|Mark A. Talamini, MD|
MAGNIFYING EXCELLENCE THROUGH COLLABORATION
Mark A. Talamini, MD, Chair of the Department of Surgery at Stony Brook University School of Medicine, is the Founding Director of the Stony Brook Medical Innovation Institute/Idea Factory—charged with developing and testing new techniques and devices to solve challenges in procedurally based surgical, medical and radiological specialties. Dr. Talamini’s academic training occurred at Johns Hopkins, where he attended college, medical school, was a resident, and served as faculty. Before coming to Stony Brook, Dr. Talamini served as Chair of the Department of Surgery at the University of California, San Diego, School of Medicine. Dr. Talamini specializes in gastrointestinal surgery, with an emphasis on the treatment of inflammatory bowel ailments such as Crohn’s disease and ulcerative colitis. He is considered a pioneer in minimally invasive abdominal surgery, and recognized as one of the leading authorities on laparoscopic and robotic-assisted surgery. He also has an interest in telemedicine—delivering health care from a distance—which he has used to guide military doctors performing procedures aboard a ship in remote waters.
Why did you select your field?
I wanted to pursue medicine at an early age. My father was an electronics engineer, and my mother always had a keen interest in medicine. My mother had me reading books about how the body works in elementary school. My father instilled in me a love of science and technology. In high school, I had begun to think about other careers. An English teacher challenged me to use my love of science to do some good in the world and told me I should become a doctor. She brought back the early thoughts my parents had imparted, and so I decided to pursue medicine.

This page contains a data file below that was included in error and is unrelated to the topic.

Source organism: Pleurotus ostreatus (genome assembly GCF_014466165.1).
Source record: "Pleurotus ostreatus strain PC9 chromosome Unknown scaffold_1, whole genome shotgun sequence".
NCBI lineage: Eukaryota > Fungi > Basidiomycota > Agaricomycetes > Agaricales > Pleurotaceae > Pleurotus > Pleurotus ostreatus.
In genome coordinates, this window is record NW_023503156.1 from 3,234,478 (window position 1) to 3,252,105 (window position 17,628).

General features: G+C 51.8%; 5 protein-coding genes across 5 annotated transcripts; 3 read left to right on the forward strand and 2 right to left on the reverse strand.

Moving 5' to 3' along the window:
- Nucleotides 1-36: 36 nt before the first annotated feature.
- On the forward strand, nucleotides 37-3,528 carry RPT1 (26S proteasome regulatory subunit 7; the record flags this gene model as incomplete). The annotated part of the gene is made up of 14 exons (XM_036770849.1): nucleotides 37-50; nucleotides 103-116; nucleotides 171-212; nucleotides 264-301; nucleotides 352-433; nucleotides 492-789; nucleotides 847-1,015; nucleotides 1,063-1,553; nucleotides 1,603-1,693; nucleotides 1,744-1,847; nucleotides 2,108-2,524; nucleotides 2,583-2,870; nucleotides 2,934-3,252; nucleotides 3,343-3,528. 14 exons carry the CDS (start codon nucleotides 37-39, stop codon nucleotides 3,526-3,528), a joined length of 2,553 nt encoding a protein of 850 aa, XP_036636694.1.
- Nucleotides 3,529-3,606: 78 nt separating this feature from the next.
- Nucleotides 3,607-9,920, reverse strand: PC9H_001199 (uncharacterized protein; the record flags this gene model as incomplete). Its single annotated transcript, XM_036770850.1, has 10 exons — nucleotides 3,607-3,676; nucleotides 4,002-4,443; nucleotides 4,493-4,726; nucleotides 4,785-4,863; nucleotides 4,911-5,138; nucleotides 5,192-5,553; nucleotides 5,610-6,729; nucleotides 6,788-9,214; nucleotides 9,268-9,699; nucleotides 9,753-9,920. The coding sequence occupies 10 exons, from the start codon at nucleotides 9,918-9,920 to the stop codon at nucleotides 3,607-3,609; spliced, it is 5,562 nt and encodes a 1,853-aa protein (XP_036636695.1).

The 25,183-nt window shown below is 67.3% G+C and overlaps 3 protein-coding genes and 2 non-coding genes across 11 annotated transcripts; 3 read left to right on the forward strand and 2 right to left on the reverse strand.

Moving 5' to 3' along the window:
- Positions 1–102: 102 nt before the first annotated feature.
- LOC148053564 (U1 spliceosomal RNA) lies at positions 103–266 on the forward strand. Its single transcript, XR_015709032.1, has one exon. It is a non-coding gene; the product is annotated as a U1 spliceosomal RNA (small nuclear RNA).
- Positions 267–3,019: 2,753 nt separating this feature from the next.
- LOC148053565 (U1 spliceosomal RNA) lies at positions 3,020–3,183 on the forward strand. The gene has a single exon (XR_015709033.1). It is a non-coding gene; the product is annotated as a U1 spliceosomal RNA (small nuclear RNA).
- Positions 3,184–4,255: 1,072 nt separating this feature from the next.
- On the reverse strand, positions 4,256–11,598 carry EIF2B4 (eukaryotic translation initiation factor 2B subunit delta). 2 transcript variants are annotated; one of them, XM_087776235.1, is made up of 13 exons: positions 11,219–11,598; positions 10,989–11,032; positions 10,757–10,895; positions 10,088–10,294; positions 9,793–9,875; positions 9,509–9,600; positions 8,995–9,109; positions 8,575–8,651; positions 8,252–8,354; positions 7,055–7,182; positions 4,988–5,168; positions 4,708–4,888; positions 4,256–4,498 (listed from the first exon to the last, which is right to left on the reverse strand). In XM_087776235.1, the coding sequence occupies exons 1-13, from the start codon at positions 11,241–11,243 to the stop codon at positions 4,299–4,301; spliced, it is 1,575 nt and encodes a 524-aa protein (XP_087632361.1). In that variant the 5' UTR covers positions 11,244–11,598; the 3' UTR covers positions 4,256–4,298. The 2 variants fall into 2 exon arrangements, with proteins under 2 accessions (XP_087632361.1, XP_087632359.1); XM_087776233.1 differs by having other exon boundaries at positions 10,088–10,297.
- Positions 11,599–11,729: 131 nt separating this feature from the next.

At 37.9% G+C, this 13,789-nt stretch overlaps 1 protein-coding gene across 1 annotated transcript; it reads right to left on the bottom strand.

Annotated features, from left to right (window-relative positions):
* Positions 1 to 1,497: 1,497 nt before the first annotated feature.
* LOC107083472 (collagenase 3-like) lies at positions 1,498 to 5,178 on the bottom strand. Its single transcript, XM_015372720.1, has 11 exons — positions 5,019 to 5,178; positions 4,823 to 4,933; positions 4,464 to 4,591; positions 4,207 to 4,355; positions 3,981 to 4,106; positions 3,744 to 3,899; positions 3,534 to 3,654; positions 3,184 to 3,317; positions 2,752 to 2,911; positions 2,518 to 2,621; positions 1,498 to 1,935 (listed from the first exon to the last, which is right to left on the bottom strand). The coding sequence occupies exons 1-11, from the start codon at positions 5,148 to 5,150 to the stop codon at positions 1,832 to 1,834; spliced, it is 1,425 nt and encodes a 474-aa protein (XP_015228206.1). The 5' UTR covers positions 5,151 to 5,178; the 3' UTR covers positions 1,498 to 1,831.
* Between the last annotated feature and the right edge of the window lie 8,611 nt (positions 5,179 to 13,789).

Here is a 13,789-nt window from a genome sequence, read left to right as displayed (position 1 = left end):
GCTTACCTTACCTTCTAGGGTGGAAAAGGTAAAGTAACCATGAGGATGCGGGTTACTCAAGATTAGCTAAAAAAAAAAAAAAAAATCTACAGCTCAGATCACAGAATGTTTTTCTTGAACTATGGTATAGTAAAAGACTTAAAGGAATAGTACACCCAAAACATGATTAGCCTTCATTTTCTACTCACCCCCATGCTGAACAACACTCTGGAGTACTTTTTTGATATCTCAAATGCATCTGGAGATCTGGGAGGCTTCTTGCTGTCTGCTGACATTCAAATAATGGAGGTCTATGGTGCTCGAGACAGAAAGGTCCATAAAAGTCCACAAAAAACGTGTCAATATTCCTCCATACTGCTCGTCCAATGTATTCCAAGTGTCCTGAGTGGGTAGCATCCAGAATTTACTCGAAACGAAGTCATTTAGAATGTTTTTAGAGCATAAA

Why choose to work at Stony Brook? What is the opportunity here?
Stony Brook is a relatively young medical school and academic medical center. To me, Stony Brook right now represents huge potential, certainly more than most other medical schools in this challenging time. Why? Great leadership, great community support, and a profitable medical center.
What is the most rewarding aspect of your job?
By far, the most rewarding aspect of my job is working with the amazing surgery faculty here at Stony Brook. In the department, we have people who are breaking new ground, both locally and nationally, in excellence and innovation.
What breakthrough would you most like to make?
My personal breakthroughs do not mean nearly as much as the breakthroughs that the Stony Brook surgery faculty can effect. I view my task as doing what I can to see them be successful in their careers, particularly in the arenas of innovation and excellence. I would love to see success—and, yes, breakthroughs—in collaborations between our creative surgeons and other parts of Stony Brook University. The most powerful partnerships are likely to be with engineering, public health, and basic scientists, particularly with the Stony Brook University Cancer Center and the Tissue Bank.
What might your field look like in the year 2020?
The thing that makes surgery so incredibly exciting is the fact that no one really knows exactly what surgery will look like in 2020. The only thing I can tell you is that it will look very different than it does now. What is energizing is that Stony Brook can be a leader in creating and defining just what surgery will look like in 2020. Of course, technological advances are now happening at what seems like warp speed, and redefining not only surgery but also the entire field of medicine.
If you could send one message to the community about your field, what would it be?
We have summarized our mission and vision as a department in three words: Excellence, Discovery, Inspiration. You want your surgeon to be excellent, and you want your surgeon to be making discoveries at the cutting edge of the latest developments in surgery. Our surgeons also inspire the learners in our community, and we aim to inspire and motivate our patients to health.
Do you have a trait you are willing to share, as a window into your personality?
Most people who know me well, and know the typical personality profile of surgeons, say they do not see me as the stereotype, which is domineering, impersonal, and egocentric. I am not sure if that is good or bad, but I think it helps our students and residents realize that the field of surgery, including the personality of surgeons themselves, is different than it used to be.
Dr. Talamini oversees 10 Surgery divisions at Stony Brook